Posted by George Pudlo on December 17, 2010 at 12:20 AM
The Rookery Building Lobby Renovation 1905
209 S LaSalle, Chicago IL
The Rookery Building is one of Chicago’s most historic structures. Built in 1886, the Rookery was designed by Burnham & Root; one of Chicago’s most prominent architectural firms. The firm was also responsible for the master plan of the Chicago World’s Fair of 1893. By 1905, the lobby of the building was due for a remodel and Wright transformed it into modern elegance. The lobby of the Rookery is unlike any of Frank Lloyd Wright’s other interiors. It almost seems a little too pristine and opulent to be a work of Wright’s, but nonetheless maintains characteristic features of Wright’s work in the first decade of the 20th Century.
The lobby was originally floored with hand cut, mosaic tiles that Wright covered with Carrera marble, the same marble Michelangelo used for many of his sculptures. The Carrera marble floor has recently been removed to expose the original tiling, but the Carrera marble trim around the lobby remains intact, as well as the Carrera marble coverings on the columns. A marble slab has been removed to expose one of the original cast iron columns designed by John Root.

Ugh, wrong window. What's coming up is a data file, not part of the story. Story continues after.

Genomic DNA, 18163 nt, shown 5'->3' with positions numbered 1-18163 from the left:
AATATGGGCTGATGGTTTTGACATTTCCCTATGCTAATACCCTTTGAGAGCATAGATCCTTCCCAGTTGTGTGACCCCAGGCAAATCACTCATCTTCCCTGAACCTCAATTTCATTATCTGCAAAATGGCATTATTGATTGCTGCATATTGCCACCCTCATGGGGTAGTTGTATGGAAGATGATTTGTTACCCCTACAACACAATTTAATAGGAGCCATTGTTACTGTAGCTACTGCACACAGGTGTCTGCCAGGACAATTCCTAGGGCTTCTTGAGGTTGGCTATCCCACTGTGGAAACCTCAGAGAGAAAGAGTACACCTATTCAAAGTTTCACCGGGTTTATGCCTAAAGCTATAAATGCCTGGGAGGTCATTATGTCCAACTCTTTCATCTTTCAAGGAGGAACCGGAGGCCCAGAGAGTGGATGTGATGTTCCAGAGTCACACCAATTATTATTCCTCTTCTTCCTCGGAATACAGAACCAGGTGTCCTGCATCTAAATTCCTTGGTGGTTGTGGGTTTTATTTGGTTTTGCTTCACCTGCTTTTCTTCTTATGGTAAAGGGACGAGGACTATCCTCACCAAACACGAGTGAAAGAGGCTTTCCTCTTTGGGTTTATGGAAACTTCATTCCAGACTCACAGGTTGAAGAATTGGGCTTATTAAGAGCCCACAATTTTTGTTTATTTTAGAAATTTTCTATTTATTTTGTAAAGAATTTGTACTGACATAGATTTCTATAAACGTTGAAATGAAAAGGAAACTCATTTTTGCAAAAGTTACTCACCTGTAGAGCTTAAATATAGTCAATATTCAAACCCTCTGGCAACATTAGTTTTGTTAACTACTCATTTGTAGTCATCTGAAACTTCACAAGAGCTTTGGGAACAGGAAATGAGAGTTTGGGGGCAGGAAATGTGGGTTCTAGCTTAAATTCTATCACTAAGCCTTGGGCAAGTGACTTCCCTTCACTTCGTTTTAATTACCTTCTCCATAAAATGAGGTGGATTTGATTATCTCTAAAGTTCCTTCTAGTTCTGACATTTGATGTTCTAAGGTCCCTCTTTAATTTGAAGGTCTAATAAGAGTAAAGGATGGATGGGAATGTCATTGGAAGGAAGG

The light fixtures are very Wrightian: globes enclosed by squares to offer a horizontal pull. The planters at the foot of the stairwell are similar: half globes enclosed by squares. There is a strong sense of geometry replicated in the glass and iron atrium. The cast iron detailing of the stairwells and parapets is comparable to Art Nouveau.
One of Wright’s employees, William Drummond, would later alter the lobby again in 1931. Drummond removed the ground floor stairs across from the existing stairs. He also gave the elevators an Art Deco facelift. The Rookery is now an incredibly well thought blend of styles. Both Frank Lloyd Wright and Burnham & Root had offices in this building.